19. When an age is given as "in his 90th year", the age to enter is 89, not 90. Remember you do not complete your 90th year until your 90th birthday - you are aged 89 throughout your 90th year.
  20. If you are indexing consecutive issues of the same paper, do not omit an entry because you remember having indexed it on a previous day. It is important that we index EVERY notice EVERY day, for three reasons:
    1. for some papers (eg SMH), an indexer doesn’t index consecutive days and so doesn't know what was published yesterday
    2. it is possible that a researcher may not have access to every day's paper, so we need to indicate all the possibilities, not just one of them
    3. it is possible that a subsequent notice contains corrected information.
  21. When there is no christian name in the notice, the preferred way to index these is "(un-named male)" or "(un-named female)" when you can work out the sex, or just "(un-named)" when you can't. In the case of a child of unknown sex, "(un-named child)" or "(un-named infant)" can be used. Similarly when only "Mr" appears in the notice - this identifies him as an adult male, so he becomes "(un-named male)". But "Mrs" is a different case - because as well as identifying her as female, it also indicates married. In this case, it's better to use "(Mrs)" because it provides more information. Similarly with Miss - use "(Miss)" in preference to "(un-named female)". Sometimes only the husband's name or initials are given, eg Mrs John SMITH. This is indexed as "(Mrs John)", the brackets indicating it is not her name. Remember, try to include whatever information you can glean (sex, marital status, rough age) in the description, rather than just saying "(un-named)". Using the ( ) means these entries appear at the top of a list by surname, and so everyone knows where to look for them.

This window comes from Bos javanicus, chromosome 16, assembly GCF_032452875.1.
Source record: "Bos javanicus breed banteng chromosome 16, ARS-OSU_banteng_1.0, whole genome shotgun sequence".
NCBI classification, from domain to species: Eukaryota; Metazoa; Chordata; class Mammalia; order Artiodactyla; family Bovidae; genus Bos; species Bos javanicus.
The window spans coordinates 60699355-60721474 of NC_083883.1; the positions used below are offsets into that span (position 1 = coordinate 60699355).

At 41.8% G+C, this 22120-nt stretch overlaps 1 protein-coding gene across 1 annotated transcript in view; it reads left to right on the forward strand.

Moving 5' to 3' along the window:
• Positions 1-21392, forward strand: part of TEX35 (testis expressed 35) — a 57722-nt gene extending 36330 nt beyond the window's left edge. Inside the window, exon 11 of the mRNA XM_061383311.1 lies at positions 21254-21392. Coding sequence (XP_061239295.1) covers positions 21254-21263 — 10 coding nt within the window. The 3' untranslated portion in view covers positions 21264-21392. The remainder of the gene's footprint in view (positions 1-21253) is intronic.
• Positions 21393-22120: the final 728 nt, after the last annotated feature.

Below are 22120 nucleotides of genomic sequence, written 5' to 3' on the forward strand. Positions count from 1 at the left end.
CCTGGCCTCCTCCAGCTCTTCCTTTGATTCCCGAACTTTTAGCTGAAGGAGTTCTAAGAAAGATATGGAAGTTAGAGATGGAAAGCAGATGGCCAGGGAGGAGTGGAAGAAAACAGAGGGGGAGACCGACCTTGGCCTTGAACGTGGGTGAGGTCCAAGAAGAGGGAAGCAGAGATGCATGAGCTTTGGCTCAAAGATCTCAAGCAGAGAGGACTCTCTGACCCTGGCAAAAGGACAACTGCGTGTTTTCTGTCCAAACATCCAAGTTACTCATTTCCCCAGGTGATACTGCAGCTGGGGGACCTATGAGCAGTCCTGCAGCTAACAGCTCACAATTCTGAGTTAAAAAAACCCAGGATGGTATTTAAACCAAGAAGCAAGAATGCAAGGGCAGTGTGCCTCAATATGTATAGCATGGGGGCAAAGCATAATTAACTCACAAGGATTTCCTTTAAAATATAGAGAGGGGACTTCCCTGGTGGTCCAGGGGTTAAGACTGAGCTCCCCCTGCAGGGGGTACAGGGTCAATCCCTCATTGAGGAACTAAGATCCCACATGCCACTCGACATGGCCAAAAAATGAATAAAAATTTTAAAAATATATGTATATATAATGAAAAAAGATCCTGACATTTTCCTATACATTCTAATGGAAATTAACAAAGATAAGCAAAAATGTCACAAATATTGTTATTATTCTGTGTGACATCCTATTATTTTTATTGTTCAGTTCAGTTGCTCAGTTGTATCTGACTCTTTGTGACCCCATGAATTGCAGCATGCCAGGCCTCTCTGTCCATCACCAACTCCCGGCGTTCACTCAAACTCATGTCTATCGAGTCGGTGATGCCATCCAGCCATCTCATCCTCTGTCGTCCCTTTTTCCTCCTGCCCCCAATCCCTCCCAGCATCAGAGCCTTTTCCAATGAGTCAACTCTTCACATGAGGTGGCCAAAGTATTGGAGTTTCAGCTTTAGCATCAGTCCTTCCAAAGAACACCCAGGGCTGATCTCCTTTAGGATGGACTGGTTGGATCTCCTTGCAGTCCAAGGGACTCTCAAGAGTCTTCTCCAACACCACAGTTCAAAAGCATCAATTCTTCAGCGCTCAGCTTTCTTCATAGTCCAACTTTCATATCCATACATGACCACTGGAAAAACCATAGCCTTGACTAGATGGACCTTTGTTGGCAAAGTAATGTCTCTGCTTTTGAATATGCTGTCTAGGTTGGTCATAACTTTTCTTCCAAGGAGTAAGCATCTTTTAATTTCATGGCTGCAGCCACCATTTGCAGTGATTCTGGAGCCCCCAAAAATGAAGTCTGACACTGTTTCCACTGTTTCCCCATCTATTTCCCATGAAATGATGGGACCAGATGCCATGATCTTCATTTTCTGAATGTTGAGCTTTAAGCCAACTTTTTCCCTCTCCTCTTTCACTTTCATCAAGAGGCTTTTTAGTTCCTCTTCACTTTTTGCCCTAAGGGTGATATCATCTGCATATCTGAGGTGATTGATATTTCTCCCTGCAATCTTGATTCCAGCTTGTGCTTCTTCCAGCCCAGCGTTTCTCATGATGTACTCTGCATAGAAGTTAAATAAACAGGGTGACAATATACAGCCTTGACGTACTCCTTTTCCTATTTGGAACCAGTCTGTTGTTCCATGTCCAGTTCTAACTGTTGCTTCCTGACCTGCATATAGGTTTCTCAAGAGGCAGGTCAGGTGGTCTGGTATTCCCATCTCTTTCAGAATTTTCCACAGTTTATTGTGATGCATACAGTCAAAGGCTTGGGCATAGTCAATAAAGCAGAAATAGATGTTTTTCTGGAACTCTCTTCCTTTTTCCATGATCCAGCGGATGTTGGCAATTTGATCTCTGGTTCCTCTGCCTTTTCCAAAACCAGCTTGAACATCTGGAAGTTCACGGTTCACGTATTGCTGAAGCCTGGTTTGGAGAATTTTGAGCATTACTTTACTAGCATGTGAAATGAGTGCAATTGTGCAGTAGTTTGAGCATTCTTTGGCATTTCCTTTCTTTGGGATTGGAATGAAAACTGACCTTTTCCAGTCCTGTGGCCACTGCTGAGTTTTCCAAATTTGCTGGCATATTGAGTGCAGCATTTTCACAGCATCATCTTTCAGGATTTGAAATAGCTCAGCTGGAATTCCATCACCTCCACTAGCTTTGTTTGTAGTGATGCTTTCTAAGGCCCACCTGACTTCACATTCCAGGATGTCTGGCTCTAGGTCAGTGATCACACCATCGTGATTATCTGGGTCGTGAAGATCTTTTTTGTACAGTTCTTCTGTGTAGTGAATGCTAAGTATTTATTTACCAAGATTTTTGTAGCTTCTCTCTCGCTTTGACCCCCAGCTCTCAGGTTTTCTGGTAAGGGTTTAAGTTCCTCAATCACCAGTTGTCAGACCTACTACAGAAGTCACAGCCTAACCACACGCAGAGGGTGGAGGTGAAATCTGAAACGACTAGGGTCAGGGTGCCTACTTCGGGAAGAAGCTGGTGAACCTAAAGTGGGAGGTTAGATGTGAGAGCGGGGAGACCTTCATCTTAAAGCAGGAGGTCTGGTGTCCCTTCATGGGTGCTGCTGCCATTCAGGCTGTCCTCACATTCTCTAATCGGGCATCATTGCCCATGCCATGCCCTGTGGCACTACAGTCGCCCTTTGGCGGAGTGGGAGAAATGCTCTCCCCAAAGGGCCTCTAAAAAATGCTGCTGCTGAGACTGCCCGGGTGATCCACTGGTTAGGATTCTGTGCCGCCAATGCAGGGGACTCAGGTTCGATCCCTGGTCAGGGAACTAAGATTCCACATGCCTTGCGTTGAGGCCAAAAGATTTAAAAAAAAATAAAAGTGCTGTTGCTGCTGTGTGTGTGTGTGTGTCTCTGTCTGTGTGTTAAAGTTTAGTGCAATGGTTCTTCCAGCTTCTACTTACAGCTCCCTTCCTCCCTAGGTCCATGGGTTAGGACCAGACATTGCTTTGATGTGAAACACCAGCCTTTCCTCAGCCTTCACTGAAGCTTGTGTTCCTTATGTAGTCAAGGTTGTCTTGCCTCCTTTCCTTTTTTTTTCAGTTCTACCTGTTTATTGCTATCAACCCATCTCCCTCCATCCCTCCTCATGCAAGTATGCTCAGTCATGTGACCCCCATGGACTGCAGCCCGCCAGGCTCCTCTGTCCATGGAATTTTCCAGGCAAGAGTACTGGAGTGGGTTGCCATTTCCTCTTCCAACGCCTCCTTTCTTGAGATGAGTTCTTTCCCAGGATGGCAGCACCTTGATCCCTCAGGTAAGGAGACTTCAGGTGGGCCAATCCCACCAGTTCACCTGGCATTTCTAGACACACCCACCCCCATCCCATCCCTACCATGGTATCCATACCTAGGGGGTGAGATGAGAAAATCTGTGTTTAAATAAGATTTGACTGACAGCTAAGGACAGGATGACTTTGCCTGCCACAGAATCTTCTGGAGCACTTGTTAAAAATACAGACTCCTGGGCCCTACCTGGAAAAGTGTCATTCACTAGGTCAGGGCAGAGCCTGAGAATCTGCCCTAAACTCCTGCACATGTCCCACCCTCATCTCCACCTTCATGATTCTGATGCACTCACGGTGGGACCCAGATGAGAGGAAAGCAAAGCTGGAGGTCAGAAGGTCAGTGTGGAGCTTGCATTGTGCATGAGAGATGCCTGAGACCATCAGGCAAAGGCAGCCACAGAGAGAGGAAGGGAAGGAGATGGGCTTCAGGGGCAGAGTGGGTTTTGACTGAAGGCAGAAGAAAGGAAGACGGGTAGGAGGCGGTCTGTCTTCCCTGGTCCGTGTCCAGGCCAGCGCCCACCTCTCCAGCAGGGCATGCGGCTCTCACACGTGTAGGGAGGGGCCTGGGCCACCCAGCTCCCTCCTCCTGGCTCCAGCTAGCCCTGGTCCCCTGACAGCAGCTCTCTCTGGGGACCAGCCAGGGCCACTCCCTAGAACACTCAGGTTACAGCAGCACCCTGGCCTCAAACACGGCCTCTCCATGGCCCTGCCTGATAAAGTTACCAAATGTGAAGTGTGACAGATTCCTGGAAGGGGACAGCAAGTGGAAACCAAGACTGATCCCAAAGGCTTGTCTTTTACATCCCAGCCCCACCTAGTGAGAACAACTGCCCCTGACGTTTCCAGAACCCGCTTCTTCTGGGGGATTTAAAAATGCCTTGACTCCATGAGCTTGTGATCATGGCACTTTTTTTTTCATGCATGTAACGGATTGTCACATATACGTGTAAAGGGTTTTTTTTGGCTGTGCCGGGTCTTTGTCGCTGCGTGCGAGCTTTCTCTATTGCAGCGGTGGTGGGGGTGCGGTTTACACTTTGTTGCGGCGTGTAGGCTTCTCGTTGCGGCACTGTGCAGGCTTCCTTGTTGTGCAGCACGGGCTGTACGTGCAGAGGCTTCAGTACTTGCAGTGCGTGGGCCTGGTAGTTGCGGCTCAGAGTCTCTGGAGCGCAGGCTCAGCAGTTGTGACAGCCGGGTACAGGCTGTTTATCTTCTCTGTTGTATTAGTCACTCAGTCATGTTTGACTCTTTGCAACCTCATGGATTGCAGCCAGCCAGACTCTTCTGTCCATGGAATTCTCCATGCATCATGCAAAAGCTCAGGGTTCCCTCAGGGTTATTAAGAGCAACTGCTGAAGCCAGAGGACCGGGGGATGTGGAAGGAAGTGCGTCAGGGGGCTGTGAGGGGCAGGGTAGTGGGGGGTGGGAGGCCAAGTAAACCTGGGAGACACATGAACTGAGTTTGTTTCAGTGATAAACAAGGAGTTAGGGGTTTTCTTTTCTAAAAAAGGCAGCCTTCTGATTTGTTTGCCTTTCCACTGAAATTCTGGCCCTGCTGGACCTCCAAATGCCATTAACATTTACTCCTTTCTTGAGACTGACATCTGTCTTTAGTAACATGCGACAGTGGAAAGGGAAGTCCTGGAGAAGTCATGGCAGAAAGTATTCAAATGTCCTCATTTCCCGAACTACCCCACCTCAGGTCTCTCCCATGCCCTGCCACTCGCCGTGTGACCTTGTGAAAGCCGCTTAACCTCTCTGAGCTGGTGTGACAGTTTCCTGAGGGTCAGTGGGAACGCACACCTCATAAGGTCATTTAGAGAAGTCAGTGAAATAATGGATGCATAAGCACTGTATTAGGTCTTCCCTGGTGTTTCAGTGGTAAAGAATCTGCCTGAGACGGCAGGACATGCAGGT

Rules for Submitting

  1. The preferred method of submission is via Dropbox, using the "Ryerson Files" folder. This link would have been established for you following your training course. As you complete each day's indexing, move the .txt file to the Ryerson Files folder - that's all you need to do. The files within this folder will be picked up by the daily update run and added to the database.

  2. If you do not use Dropbox, then all files must be submitted in zipped format, using either Winzip, or similar software. You can download a copy of Winzip here if you don't already have it installed. If you are indexing more than one paper in a session, do not zip and send each file separately. Only send a single .zip file at the end of your indexing session, containing all the .txt files you have created in that session.

This page is owned by Ryerson Index Inc, a non-profit organisation incorporated under the laws of New South Wales, Australia. The last update was June 2nd, 2015.